Floor plans of the loft-style units are completely open, with only the bathrooms enclosed. The units on the second through fourth floors run front to back, wrapping around a compact core housing an elevator, stair, and shafts. The fifth-floor units have private roof terraces off the mezzanine level and a spiral stair to an additional roof deck. This layout allows the upper units with a two-story loft layout to use west-facing balconies, taking advantage of dramatic city and mountain views.
Miller Hull: A Reflective Practice
Commentary by J.M. Cava
In the 1980s, the influential thinker and educator Donald Schön used the environment of an architectural design studio to study educational methodology. He coined the term "reflective practice" to describe a practitioner (or group) who understands that his or her "expert" knowledge base is continuously changing from one circumstance to the next. The reflective practitioner therefore constantly reevaluates the process with the undertaking of each new enterprise. It must be understood that this is far removed from the ubiquitous corporate "mission statement," which reconciles profits with customer satisfaction.
Though much debated over the years, the essence of Schön's idea is clear: in a society where a profession that serves the public (such as architecture) is subject to intense and sudden shifts in cultural ground, one must perpetually "reflect" on the status of the work and the means of its production. Thus the practitioner retains an awareness of such cultural shifts without being drawn into them. Schön referred to this as "reframing" a problem, suggesting it as the most successful means toward the realization of innovative attitudes and approaches.
Kenneth Frampton first applied this notion to architects when he suggested that such an architecture practice might successfully resist the pull of two antithetical poles currently dominating the profession: "celebrity" firms that consider architecture a means of personal expression akin to the fine arts, and "service" firms that accommodate basic building needs for profit.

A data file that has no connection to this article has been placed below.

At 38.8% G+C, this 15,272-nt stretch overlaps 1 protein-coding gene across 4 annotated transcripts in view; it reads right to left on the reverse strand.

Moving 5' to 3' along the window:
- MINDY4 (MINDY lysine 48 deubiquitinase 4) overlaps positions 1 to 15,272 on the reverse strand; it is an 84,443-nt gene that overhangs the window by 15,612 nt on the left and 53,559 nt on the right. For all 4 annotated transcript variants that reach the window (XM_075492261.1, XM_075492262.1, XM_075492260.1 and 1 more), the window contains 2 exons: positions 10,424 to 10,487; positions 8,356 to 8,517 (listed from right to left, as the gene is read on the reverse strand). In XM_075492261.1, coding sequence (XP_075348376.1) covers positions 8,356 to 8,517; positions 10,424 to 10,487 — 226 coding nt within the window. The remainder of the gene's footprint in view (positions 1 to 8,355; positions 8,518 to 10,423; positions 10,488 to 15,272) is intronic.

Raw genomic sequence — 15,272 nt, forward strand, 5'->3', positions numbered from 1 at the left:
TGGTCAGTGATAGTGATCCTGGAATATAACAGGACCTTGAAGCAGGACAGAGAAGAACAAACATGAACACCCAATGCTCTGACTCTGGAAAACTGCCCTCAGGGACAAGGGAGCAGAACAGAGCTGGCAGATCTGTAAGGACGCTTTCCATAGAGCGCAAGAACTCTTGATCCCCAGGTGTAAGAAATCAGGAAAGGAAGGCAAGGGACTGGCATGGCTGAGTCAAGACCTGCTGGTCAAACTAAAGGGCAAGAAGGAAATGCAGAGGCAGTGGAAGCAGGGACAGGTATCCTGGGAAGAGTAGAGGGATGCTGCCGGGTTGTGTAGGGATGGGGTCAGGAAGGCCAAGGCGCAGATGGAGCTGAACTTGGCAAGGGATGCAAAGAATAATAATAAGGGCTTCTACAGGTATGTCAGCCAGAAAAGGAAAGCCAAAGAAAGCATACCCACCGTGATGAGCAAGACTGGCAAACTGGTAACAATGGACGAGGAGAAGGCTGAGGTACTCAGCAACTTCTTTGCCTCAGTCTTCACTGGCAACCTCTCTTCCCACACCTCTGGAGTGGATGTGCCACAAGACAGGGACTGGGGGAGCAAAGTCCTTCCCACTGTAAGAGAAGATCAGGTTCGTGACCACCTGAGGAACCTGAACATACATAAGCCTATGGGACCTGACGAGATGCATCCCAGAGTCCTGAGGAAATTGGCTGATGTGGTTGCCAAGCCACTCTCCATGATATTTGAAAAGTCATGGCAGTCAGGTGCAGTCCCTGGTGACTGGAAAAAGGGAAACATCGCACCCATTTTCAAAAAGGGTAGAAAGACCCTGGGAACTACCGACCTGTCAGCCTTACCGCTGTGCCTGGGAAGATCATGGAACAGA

The Pacific Northwest firm of Miller Hull is an archetypal example of a reflective practice, as evidenced by the nature and structure of their office. Remarkably, in this age when narcissistic "starchitects" dominate the press, Miller Hull achieves a poetic architecture that is both profound and comprehensible. By employing a vocabulary inclusive in character, they seamlessly close a gap frequently encountered in American public architecture: that between an inscrutable architectural syntax and the people it was created to serve. Thus a Miller Hull building is comprehensible to its users yet uncompromisingly innovative in spirit and form.
Because their values derive from fundamental design principles, advanced technologies in their work never dominate as stylistic effects. Instead, they are employed as a part of a larger strategy to more deeply connect people to their place of work or home and, more importantly, to one another and to the landscape/ cityscape they inhabit.
As Miller Hull shifts its attention to the design of larger public buildings, the firm's long-established skills at creating powerful and distinctive private spaces gives their public work qualities of scale and comfort so often lacking in projects of this size. For, in some way, every successful building hat accommodates humans contains attributes of the concept of "house." Firms that produce public work without ever having mastered the making of houses all too often end up designing buildings that, though well-constructed and aesthetically orderly, lack scale, character, and a sense of well-being.
Miller Hull's private residences of the past 25 years are recognized worldwide as masterpieces of regional modernism infusing tradition with contemporary design and technology. This prelude to the firm's current focus on public buildings has clearly served them well.
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The Miller Hull Partnership is an architecture firm in Seattle, Washington. Founding partners David Miller and Robert Hull, both raised in Washington, have explored the development of two dominant themes in America's western regional architecture: the need to establish a defined place within the landscape and the art of rational building. In 29 years and with over $200 million worth of completed projects, the firm's work base is composed of a diverse assortment of project types, including schools, higher education facilities, nature centers, community centers, mixed-use buildings, laboratories, corporate offices, and innovative and affordable residences.
J.M. Cava is an architect and architectural writer in Portland, Oregon.
This article is excerpted from The Miller Hull Partnership: Public Works by The Miller Hull Partnership, copyright © 2009, with permission of the publisher, Princeton Architectural Press.